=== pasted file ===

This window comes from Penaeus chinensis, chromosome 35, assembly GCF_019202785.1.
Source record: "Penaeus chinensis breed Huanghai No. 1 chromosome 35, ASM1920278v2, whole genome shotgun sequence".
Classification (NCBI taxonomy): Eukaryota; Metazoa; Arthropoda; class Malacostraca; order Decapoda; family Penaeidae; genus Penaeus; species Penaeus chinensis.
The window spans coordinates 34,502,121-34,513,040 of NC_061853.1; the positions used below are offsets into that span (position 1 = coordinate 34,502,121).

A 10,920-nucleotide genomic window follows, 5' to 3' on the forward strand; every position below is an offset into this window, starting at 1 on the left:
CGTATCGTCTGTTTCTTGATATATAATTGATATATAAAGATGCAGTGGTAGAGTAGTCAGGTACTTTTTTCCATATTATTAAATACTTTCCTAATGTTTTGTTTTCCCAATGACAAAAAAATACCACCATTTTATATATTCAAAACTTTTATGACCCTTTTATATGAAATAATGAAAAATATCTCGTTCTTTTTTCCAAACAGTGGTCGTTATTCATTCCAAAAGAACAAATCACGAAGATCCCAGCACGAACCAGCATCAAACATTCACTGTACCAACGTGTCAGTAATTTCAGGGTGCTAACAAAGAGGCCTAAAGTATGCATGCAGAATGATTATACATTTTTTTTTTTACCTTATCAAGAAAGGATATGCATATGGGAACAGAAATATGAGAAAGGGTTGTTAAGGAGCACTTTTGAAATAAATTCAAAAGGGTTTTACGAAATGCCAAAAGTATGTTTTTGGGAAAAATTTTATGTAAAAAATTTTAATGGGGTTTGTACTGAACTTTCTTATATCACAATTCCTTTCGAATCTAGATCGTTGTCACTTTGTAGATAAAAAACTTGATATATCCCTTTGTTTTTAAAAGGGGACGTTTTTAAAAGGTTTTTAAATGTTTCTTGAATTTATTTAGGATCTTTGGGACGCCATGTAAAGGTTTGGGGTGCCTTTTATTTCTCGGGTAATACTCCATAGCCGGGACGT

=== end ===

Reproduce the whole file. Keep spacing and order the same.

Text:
This window comes from Penaeus chinensis, chromosome 35, assembly GCF_019202785.1.
Source record: "Penaeus chinensis breed Huanghai No. 1 chromosome 35, ASM1920278v2, whole genome shotgun sequence".
Classification (NCBI taxonomy): Eukaryota; Metazoa; Arthropoda; class Malacostraca; order Decapoda; family Penaeidae; genus Penaeus; species Penaeus chinensis.
The window spans coordinates 34,502,121-34,513,040 of NC_061853.1; the positions used below are offsets into that span (position 1 = coordinate 34,502,121).

A 10,920-nucleotide genomic window follows, 5' to 3' on the forward strand; every position below is an offset into this window, starting at 1 on the left:
CGTATCGTCTGTTTCTTGATATATAATTGATATATAAAGATGCAGTGGTAGAGTAGTCAGGTACTTTTTTCCATATTATTAAATACTTTCCTAATGTTTTGTTTTCCCAATGACAAAAAAATACCACCATTTTATATATTCAAAACTTTTATGACCCTTTTATATGAAATAATGAAAAATATCTCGTTCTTTTTTCCAAACAGTGGTCGTTATTCATTCCAAAAGAACAAATCACGAAGATCCCAGCACGAACCAGCATCAAACATTCACTGTACCAACGTGTCAGTAATTTCAGGGTGCTAACAAAGAGGCCTAAAGTATGCATGCAGAATGATTATACATTTTTTTTTTTACCTTATCAAGAAAGGATATGCATATGGGAACAGAAATATGAGAAAGGGTTGTTAAGGAGCACTTTTGAAATAAATTCAAAAGGGTTTTACGAAATGCCAAAAGTATGTTTTTGGGAAAAATTTTATGTAAAAAATTTTAATGGGGTTTGTACTGAACTTTCTTATATCACAATTCCTTTCGAATCTAGATCGTTGTCACTTTGTAGATAAAAAACTTGATATATCCCTTTGTTTTTAAAAGGGGACGTTTTTAAAAGGTTTTTAAATGTTTCTTGAATTTATTTAGGATCTTTGGGACGCCATGTAAAGGTTTGGGGTGCCTTTTATTTCTCGGGTAATACTCCATAGCCGGGACGT